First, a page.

• Program for the Expansion of Renewable Energy for Low-Income Countries (for mitigation – general);
  • Strategic Climate Fund (adaptation, mitigation – REDD, mitigation – general);
  • Global Environment Fund (GEF) that has two trust funds to finance adaptation and mitigation projects.

In the climate talks currently underway, Northern governments have sought to reinforce this role for the World Bank. Recent research suggests that of the US$ 30 billion of “fast-start” financing that was promised in December 2009, in the so-called “Copenhagen Agreement”, so far just US$ 7.9 billion have actually been committed, of which 42% (US$ 3.3 billion) will be channeled through the World Bank and 47% (US$ 3.7 billion) will be implemented through loans.

In contrast, less than 1% has been committed to the Adaptation Fund administered by the United Nations, which is presently the main channel established by the UN Framework Convention on Climate Change to support countries to prevent and deal with the consequences of global warming.

More of the same

Meanwhile the World Bank continues to finance a development model that contributes to global warming, including heavy investment in fossil fuels and agribusiness:

  • Between 1992 and 2004 the World Bank approved more than US$ 11 billion in loans to more than 120 fossil fuel projects, representing 20% of current global emissions.
  • Between 2007 and 2008 alone, the World Bank funded an additional $ 7.3 billion in fossil fuel projects (not including loans to financial intermediaries, policies and actors in the field of fossil fuels). In that same period, the World Bank also financed $ 5.3 billion for renewable energy and energy efficiency.

As might have been expected, the construction of the “new” World Bank Energy Strategy for 2011 shows little change. Among other aspects, it continues to encourage private sector investments focused on energy production rather than consumption. For the World Bank, clean and renewable energy continue to be hydropower, biofuels, nuclear energy (even claiming that it will not fund it), and the carbon market.
In developing these policies, the World Bank continues to ignore, among other things:

  • Recommendations of the World Commission on Dams, which have just marked 10 years of neglect, on the economic, social and ecological impacts of dams. Hydrolectric dams are not clean energy sources: in addition to contributing to deforestation and the expulsion of populations from their territories, they are large emitters of greenhouse gases into the atmosphere.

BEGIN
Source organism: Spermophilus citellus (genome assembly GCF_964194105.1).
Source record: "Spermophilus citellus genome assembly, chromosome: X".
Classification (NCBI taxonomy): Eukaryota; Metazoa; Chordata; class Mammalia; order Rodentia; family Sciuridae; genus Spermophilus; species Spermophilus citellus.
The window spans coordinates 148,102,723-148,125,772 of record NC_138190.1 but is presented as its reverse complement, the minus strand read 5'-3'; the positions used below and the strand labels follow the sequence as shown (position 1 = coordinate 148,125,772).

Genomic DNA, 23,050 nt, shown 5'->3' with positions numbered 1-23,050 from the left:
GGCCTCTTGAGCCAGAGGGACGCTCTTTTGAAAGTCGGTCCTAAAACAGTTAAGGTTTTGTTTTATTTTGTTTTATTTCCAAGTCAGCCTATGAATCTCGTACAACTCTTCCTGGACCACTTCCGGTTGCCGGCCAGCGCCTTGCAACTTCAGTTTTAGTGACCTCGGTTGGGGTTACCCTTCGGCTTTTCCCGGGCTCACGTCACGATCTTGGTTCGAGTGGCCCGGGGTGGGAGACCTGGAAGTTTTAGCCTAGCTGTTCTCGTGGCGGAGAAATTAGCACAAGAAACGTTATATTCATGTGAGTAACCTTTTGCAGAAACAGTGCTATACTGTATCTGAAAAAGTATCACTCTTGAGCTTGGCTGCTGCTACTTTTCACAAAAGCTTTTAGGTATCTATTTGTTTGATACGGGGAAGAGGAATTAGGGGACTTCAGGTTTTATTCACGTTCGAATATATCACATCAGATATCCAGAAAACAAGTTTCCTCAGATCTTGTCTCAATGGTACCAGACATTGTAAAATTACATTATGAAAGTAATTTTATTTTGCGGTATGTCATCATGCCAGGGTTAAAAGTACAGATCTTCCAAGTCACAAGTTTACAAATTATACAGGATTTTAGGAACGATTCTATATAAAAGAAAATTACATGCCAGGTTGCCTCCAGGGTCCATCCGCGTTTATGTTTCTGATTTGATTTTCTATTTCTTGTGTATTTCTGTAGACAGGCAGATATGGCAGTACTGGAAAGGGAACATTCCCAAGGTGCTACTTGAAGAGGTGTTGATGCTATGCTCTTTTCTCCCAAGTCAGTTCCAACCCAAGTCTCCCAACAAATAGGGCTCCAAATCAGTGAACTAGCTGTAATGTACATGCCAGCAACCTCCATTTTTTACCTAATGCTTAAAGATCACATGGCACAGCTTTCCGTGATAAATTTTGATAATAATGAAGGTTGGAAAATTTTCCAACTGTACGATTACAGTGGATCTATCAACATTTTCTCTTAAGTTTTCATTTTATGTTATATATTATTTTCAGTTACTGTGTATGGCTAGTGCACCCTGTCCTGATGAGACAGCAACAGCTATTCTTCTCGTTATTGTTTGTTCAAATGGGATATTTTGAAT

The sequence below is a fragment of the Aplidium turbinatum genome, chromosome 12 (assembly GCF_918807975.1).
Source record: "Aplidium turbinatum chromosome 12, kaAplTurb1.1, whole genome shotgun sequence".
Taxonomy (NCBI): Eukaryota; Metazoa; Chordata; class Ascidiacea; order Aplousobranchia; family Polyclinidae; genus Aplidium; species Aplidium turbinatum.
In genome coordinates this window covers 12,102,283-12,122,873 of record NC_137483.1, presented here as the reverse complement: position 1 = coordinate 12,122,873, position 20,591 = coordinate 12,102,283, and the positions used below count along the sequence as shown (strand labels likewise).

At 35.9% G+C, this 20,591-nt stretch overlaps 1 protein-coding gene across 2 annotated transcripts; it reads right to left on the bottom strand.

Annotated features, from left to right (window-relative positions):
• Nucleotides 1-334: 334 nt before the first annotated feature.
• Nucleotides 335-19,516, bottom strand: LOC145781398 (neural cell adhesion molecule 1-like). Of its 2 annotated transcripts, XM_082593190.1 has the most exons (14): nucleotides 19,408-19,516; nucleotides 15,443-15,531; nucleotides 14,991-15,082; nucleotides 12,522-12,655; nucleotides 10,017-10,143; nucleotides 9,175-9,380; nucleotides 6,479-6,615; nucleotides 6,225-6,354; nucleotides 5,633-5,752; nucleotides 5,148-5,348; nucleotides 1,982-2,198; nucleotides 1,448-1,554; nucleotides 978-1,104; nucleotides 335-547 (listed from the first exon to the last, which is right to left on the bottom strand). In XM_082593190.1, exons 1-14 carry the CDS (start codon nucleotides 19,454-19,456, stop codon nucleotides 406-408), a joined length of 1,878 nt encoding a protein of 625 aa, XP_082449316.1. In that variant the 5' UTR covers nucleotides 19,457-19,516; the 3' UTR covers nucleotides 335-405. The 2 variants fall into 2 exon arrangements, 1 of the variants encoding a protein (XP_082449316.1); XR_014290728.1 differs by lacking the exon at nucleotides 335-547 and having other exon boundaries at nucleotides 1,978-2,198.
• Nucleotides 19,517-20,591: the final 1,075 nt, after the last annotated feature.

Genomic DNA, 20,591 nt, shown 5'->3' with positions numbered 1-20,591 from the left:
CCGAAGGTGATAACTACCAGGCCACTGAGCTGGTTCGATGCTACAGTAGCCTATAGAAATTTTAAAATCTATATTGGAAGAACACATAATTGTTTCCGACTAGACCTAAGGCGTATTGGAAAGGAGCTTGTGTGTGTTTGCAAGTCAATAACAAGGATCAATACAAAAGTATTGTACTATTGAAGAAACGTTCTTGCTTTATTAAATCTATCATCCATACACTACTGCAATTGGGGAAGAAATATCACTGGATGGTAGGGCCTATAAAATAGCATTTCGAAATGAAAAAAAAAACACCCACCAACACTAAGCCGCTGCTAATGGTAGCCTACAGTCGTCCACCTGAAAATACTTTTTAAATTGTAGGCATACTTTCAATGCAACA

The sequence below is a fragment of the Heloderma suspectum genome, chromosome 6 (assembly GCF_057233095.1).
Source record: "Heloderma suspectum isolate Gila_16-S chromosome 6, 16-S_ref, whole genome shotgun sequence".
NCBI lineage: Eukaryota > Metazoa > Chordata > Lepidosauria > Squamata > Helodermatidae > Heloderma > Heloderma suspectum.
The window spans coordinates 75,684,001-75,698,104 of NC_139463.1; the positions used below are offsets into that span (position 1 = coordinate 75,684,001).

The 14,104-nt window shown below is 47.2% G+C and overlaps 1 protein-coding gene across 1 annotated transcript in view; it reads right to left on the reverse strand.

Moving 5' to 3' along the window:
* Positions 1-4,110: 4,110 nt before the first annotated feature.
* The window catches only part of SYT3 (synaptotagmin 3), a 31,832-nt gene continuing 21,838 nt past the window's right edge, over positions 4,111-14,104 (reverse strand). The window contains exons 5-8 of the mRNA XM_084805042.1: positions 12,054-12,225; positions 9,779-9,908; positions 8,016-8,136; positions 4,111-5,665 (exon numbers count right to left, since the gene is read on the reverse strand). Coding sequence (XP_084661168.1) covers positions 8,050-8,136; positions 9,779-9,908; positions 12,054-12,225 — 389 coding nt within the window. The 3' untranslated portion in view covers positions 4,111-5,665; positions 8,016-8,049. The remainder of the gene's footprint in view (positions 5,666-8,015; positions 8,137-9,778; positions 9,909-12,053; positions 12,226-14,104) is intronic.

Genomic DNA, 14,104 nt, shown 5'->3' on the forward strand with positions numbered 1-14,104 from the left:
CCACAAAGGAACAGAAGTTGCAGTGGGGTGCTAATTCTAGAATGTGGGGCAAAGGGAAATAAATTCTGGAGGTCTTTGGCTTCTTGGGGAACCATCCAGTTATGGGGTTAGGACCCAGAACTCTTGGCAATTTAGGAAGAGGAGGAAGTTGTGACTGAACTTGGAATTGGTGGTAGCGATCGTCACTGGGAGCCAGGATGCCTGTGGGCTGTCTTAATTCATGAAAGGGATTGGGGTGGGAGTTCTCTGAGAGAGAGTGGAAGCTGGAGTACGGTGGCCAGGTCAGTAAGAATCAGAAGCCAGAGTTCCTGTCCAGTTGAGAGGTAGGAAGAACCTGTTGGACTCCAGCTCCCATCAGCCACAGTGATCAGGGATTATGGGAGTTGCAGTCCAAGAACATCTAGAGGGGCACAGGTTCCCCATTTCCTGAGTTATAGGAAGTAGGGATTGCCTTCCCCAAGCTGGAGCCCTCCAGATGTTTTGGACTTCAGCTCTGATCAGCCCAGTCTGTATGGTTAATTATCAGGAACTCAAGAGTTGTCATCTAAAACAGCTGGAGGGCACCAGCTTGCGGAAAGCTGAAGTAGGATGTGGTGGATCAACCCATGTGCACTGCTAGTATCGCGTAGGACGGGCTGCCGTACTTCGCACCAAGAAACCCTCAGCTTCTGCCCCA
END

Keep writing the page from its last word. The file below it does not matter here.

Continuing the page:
• Warnings of the Food and Agriculture Organization (FAO) about the negative impacts of agrofuels on food security, food sovereignty, and deforestation.
  • The last decades of pressure, criticism, and mobilization of millions of organizations and persons, demanding the shutting down of this illegitimate and unjust institution.

World Bank out of Climate

The Peoples’ Agreement, developed by the World Conference of the Peoples on Climate Change and the Rights of Mother Earth, in April 2010 in Cochabamba, in response to the failure of Copenhagen, affirmed that a minimum 6% of Gross World Product is required to cover climate financing needs.

It further stipulates that this financing must be public, new, additional, non-debt generating, eliminating the carbon market and without any role for the World Bank or regional development banks. It also notes that compensation and reparations for the North´s ecological and climate debt to the South are indispensable steps towards the possibility of balance and equity for the entire planet and all of humanity. The financing should not be understood in terms of climate change, but rather in terms of the search for pathways toward a non-petroleum society, given that fossil fuels are the principal cause of the problem.

Knowing the historical consequences that illegitimate debt has provoked throughout the global South, we make an open call to organize actions that demonstrate the role of the World Bank and strengthen resistance to the false solutions that worsen the climate crisis, including in particular the promotion of the carbon market in its various forms and the consequences of this alliance for the rights of peoples and nature.

“Humanity is facing a great dilemma: to continue in the path of capitalism, depredation and death, or the path of harmony with nature and respect for life.” – Peoples’ Agreement of Cochabamba

Jubilee South – Jubilee South/Américas- Friends of the Earth Latin America and the Caribbean, ATALC- Andean Coordinator of Indigenous Organizations, CAOI- Hemispheric Social Alliance – Cry of the Excluded – Southern Peoples´Alliance of Ecological Debt Creditors- Latindadd- World Rainforest Movement- Foro Boliviano sobre Medioambiente y Desarrollo, FOBOMADE, Fundación Solón (Bolivia)- Voces Ecológicas (Panamá)- Movimiento Social Nicaragüense “Otro Mundo es Posible”- Jubileo Sur/México, Marea Creciente, Red Mexicana de Acción frente al Libre Comercio, RMALC, (México)- Acción Ecológica, Centro de Derechos Económicos y Sociales, CDES (Ecuador)- Bloque Popular Hondureño, COPINH (Honduras)- Diálogo 2000, Movimiento por la Paz, la Soberanía y la Solidaridad entre los Pueblos, Mopassol (Argentina)- Mesa Mujeres y Economía (Colombia)- PAPDA (Haití)- CTC (Venezuela)- Red de Acción Ciudadana Frente al Libre Comercio e Inversión Sinti Techán (El Salvador)- Jubileu Sul Brasil, Instituto de Políticas Alternativas para el Conosur, PACS, Centro de Pesquisa e Assesoria, ESPLAR, Red Brasil sobre Instituciones Financieras Multilaterales, Forum da Amazonia Occidental, FAOC, Centro de Defensa dos Dereitos Humanos e Educación Popular do Acre, CDDHGP, Instituto Brasilero de Análisis Sociales y Económicos, IBASE, Forum da Amazonia Oriental FAOR, Comité Metropolitano do Movimiento Xingu Vivo para Sempre, Rede Alerta contra o Deserto Verde, Amigos da Terra. Marcha Mundial das Mulheres (Brasil)